Splash! I am going to get into trouble. Splish! Splash! If Audrey can do it, why can’t I? The two abiding images of Audrey Hepburn in Roman Holiday are of her having unrestrained fun in Rome, in one she is on Gregory Peck’s vespa and the other she is cooling and kicking her feet in the Barcaccia Fountain.
There is a deeply serious side to the fountains of Rome. They are not just there for the tickling music. Back in the Sixteenth Century, up in the hills of Tivoli near Rome, it might be possible to get away with a Water Organ Fountain and another nicknamed ‘Birdsong’, but the rulers and people of Rome have long known that water and power are forever linked, for in highly populated areas access to clean water and sanitation is critical. Many of the famous fountains in Rome are attributed to one man, Gian Lorenzo Bernini, but almost all of them owe their existence to the Renaissance Popes, who realised that they could benefit from the lessons of their Republican and Imperial ancestors. Even Tivoli is the product of Papal activity. Pope Julius III gave the villa there to Cardinal Ippolito d’Este, Lucrezia Borgia’s son, and grandson of Pope Alexander VI, who commissioned the fantasy garden and fountains.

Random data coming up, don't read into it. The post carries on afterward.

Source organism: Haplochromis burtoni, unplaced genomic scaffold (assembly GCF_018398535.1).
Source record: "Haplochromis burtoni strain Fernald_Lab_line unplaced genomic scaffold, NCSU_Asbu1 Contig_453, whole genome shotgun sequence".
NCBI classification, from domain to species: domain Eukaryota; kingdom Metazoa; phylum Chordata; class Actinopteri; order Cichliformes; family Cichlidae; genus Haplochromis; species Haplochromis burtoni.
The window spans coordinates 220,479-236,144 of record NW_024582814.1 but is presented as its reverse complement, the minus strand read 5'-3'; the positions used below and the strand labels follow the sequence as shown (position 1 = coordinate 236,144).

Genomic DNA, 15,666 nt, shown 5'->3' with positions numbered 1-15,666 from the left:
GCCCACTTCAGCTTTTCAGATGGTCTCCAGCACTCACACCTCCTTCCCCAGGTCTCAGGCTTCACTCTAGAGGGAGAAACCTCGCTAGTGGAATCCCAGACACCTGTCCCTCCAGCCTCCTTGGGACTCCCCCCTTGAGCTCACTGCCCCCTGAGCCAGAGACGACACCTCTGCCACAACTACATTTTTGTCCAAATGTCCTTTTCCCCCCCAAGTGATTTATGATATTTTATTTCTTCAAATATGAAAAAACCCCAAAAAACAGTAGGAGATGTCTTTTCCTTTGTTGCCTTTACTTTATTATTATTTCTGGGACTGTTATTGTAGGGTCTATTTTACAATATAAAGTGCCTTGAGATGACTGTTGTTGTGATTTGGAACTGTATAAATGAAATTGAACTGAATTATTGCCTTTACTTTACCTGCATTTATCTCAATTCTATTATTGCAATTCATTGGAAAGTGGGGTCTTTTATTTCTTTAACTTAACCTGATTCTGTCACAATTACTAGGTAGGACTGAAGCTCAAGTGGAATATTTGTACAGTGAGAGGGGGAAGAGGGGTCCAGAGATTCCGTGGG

The first of eleven Roman aqueducts bringing fresh water into Rome was constructed as long ago as 312 BC. It brought in water for the cattle market. Ancient Rome’s power was built on its plumbing. Romans constructed their civilisation around their springs and baths as is witnessed by their legacy of town names such as Spa in Belgium, Baden-Baden in Germany and Bath in England.
The Renaissance popes first task was to bring back the waters that had made ancient Rome great. In 1453 Pope Nicholas V restored the Aqua Vergine, which was always meant to have brought the sweetest water. The original terminus was a deliciously understated fountain by the founder of modern architecture, Leon Battista Alberti. It is in Piazza dei Crociferi. This may have served its function, but it did not supply the wow factor. Succeeding popes competed with more and more amazing fountains and they did such a good job they are entrancing us to this day. They added the fantastic to the functional, and now it is difficult to untangle the two.
Nowadays, it is not advisable to drink the water of the fountains, but until fifty years ago the soft water of the Aqua Vergine could be scooped up. One day you walk past the Trevi and it is as aquamarine as a Capri grotto, the next you see the pompiere in an empty bowl scrubbing it out. The Trevi Fountain has become big business.
Barcaccia Fountain, 1629-31